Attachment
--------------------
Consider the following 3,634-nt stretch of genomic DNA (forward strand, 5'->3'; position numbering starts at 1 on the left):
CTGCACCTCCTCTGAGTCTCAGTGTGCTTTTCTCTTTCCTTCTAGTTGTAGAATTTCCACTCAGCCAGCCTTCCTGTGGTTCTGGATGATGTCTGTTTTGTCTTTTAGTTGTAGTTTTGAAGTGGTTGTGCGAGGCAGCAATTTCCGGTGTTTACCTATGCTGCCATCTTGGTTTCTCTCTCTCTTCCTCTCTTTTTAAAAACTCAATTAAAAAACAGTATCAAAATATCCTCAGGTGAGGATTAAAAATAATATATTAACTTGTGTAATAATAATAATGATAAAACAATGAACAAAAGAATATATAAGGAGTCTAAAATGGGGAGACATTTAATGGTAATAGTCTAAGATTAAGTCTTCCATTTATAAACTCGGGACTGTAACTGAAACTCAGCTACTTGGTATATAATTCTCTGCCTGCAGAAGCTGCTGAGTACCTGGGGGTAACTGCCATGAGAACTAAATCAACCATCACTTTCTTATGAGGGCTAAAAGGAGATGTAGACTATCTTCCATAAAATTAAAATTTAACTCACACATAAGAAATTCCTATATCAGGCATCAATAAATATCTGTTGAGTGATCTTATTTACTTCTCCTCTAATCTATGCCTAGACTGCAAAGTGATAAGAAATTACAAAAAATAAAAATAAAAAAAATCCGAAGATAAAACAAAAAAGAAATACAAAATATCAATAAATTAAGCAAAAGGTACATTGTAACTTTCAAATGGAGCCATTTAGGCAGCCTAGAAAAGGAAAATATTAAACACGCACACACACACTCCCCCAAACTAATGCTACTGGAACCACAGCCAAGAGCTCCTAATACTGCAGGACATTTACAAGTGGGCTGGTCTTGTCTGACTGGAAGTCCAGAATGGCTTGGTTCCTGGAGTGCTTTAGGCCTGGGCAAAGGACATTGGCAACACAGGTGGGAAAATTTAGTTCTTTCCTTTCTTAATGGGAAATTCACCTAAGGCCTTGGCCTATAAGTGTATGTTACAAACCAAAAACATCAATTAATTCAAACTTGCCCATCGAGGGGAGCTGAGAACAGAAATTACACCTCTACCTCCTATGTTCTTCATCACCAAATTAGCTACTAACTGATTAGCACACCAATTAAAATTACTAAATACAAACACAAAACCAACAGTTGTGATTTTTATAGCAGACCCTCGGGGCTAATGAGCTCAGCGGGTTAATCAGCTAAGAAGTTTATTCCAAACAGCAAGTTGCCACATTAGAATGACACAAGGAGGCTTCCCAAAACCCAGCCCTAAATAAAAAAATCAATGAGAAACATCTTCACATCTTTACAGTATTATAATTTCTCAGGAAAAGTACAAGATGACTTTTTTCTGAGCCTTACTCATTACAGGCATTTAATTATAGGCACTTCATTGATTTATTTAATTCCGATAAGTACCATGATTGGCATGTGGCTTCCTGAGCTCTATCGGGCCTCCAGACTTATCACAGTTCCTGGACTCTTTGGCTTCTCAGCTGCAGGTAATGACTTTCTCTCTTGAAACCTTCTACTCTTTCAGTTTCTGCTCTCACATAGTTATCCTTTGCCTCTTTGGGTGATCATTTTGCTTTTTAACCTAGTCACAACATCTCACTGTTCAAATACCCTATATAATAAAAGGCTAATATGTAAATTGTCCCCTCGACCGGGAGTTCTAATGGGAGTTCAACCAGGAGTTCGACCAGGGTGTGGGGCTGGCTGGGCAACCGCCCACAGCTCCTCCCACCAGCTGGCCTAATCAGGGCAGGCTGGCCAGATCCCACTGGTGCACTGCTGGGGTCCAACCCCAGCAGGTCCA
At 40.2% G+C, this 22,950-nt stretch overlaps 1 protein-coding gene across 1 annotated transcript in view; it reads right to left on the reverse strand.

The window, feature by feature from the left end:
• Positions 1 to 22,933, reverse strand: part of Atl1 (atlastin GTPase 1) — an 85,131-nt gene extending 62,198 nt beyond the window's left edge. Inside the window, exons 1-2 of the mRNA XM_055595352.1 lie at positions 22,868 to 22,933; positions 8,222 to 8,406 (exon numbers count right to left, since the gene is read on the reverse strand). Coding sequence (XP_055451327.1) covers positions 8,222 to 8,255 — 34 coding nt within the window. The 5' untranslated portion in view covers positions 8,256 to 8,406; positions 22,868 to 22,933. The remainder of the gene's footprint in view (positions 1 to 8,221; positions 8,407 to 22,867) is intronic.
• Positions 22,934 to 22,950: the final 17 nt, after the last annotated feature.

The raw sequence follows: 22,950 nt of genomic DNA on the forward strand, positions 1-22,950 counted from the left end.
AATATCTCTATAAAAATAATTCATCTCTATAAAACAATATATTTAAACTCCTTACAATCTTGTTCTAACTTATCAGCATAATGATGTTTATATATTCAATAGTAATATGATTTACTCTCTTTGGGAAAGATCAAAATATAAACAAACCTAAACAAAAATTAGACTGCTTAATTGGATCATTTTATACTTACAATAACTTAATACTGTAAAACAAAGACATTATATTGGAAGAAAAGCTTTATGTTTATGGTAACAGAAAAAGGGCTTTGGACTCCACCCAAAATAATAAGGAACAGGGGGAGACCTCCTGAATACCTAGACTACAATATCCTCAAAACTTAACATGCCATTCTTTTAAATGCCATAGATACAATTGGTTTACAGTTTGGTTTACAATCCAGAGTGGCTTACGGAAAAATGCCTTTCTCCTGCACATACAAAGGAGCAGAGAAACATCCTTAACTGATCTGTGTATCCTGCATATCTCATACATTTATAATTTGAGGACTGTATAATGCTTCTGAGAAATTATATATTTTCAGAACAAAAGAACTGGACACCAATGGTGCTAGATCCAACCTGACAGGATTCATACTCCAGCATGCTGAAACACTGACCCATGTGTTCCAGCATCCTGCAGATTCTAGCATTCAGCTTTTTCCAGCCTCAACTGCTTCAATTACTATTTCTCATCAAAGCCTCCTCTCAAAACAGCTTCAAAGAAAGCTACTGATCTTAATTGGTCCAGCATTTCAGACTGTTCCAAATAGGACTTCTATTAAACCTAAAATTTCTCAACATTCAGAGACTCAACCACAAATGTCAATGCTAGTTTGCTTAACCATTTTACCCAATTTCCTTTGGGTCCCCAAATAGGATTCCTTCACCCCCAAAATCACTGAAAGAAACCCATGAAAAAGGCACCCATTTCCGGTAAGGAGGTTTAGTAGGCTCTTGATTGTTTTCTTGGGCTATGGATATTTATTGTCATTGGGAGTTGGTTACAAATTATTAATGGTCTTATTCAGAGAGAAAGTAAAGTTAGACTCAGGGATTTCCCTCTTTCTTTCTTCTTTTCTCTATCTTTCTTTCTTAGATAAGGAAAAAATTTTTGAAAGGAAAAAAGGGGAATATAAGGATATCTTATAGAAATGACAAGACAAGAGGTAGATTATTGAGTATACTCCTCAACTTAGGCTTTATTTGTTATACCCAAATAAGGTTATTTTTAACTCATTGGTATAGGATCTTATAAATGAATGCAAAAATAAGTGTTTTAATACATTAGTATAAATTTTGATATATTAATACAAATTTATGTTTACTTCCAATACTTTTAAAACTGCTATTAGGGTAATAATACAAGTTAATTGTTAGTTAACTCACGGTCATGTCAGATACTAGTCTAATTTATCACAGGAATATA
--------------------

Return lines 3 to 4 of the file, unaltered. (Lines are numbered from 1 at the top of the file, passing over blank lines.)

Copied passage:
At 40.2% G+C, this 22,950-nt stretch overlaps 1 protein-coding gene across 1 annotated transcript in view; it reads right to left on the reverse strand.

The window, feature by feature from the left end: